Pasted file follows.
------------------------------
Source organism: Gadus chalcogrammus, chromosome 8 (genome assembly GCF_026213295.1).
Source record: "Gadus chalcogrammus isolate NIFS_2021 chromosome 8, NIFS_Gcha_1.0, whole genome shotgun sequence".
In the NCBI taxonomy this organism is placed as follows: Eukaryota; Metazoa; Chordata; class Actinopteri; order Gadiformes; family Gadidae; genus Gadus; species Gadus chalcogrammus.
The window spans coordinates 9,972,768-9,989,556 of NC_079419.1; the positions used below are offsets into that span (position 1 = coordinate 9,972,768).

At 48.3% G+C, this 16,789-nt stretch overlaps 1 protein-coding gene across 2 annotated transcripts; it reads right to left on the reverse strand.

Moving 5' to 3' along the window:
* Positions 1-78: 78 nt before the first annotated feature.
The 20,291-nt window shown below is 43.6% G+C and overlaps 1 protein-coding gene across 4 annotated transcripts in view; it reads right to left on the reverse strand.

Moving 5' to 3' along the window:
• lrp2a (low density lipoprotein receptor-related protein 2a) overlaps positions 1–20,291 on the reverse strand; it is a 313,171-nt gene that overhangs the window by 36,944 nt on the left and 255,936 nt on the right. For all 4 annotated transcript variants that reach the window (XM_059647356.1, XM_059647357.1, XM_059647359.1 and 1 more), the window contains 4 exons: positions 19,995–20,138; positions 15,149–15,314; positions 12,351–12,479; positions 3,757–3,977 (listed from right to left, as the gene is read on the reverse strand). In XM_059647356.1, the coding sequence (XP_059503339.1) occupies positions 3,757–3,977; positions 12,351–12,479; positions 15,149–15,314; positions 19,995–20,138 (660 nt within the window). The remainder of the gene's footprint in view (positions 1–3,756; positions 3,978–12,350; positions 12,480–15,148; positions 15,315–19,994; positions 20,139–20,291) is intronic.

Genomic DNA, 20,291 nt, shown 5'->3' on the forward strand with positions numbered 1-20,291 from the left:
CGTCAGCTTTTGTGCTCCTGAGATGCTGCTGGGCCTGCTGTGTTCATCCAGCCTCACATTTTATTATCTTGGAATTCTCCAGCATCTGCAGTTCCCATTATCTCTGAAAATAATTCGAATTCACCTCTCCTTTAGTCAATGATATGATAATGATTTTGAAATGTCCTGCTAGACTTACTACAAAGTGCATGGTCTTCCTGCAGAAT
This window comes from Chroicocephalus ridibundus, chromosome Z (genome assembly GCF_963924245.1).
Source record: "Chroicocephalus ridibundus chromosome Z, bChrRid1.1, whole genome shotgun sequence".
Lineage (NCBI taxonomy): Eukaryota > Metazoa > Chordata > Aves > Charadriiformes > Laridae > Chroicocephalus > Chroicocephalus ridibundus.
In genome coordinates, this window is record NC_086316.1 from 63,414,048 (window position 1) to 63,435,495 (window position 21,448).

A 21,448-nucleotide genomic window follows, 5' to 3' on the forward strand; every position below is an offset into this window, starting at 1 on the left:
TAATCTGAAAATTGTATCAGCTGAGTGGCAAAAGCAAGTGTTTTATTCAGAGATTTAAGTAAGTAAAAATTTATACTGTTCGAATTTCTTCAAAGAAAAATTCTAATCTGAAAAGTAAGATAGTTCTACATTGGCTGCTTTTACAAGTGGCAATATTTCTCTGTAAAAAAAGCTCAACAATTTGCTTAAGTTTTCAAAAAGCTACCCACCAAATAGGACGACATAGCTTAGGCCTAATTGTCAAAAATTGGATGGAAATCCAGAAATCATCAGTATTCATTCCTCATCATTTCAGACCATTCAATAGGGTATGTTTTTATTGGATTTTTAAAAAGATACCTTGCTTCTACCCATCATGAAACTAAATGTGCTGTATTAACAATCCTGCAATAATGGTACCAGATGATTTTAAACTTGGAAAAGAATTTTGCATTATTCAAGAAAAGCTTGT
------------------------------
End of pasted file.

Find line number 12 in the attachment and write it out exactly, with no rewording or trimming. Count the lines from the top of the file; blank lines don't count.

CGTCAGCTTTTGTGCTCCTGAGATGCTGCTGGGCCTGCTGTGTTCATCCAGCCTCACATTTTATTATCTTGGAATTCTCCAGCATCTGCAGTTCCCATTATCTCTGAAAATAATTCGAATTCACCTCTCCTTTAGTCAATGATATGATAATGATTTTGAAATGTCCTGCTAGACTTACTACAAAGTGCATGGTCTTCCTGCAGAAT